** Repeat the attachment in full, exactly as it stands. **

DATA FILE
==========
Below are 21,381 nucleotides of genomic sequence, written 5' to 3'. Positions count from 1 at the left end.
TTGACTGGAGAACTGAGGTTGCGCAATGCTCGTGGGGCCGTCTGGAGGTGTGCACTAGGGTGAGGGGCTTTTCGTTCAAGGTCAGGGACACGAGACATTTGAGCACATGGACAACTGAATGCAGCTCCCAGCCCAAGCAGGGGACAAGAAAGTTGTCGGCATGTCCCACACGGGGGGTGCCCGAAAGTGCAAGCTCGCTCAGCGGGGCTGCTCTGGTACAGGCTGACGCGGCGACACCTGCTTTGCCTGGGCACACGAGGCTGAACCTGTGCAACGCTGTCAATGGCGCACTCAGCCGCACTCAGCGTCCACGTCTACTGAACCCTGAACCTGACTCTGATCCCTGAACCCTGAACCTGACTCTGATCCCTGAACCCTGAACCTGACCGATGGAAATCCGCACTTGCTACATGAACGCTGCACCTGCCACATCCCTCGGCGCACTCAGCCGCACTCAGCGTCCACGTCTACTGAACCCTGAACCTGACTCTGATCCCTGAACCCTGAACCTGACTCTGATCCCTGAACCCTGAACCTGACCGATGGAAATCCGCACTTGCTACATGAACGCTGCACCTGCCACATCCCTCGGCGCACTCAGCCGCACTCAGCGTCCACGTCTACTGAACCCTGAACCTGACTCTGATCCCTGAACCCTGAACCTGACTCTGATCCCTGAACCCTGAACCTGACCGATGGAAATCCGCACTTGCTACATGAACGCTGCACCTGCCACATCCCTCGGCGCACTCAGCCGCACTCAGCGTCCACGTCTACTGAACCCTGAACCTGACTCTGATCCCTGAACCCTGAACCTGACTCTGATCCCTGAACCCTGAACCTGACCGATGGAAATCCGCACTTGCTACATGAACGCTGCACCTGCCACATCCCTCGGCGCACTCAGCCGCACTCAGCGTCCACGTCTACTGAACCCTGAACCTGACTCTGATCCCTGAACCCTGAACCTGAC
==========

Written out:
Below are 21,381 nucleotides of genomic sequence, written 5' to 3'. Positions count from 1 at the left end.
TTGACTGGAGAACTGAGGTTGCGCAATGCTCGTGGGGCCGTCTGGAGGTGTGCACTAGGGTGAGGGGCTTTTCGTTCAAGGTCAGGGACACGAGACATTTGAGCACATGGACAACTGAATGCAGCTCCCAGCCCAAGCAGGGGACAAGAAAGTTGTCGGCATGTCCCACACGGGGGGTGCCCGAAAGTGCAAGCTCGCTCAGCGGGGCTGCTCTGGTACAGGCTGACGCGGCGACACCTGCTTTGCCTGGGCACACGAGGCTGAACCTGTGCAACGCTGTCAATGGCGCACTCAGCCGCACTCAGCGTCCACGTCTACTGAACCCTGAACCTGACTCTGATCCCTGAACCCTGAACCTGACTCTGATCCCTGAACCCTGAACCTGACCGATGGAAATCCGCACTTGCTACATGAACGCTGCACCTGCCACATCCCTCGGCGCACTCAGCCGCACTCAGCGTCCACGTCTACTGAACCCTGAACCTGACTCTGATCCCTGAACCCTGAACCTGACTCTGATCCCTGAACCCTGAACCTGACCGATGGAAATCCGCACTTGCTACATGAACGCTGCACCTGCCACATCCCTCGGCGCACTCAGCCGCACTCAGCGTCCACGTCTACTGAACCCTGAACCTGACTCTGATCCCTGAACCCTGAACCTGACTCTGATCCCTGAACCCTGAACCTGACCGATGGAAATCCGCACTTGCTACATGAACGCTGCACCTGCCACATCCCTCGGCGCACTCAGCCGCACTCAGCGTCCACGTCTACTGAACCCTGAACCTGACTCTGATCCCTGAACCCTGAACCTGACTCTGATCCCTGAACCCTGAACCTGACCGATGGAAATCCGCACTTGCTACATGAACGCTGCACCTGCCACATCCCTCGGCGCACTCAGCCGCACTCAGCGTCCACGTCTACTGAACCCTGAACCTGACTCTGATCCCTGAACCCTGAACCTGAC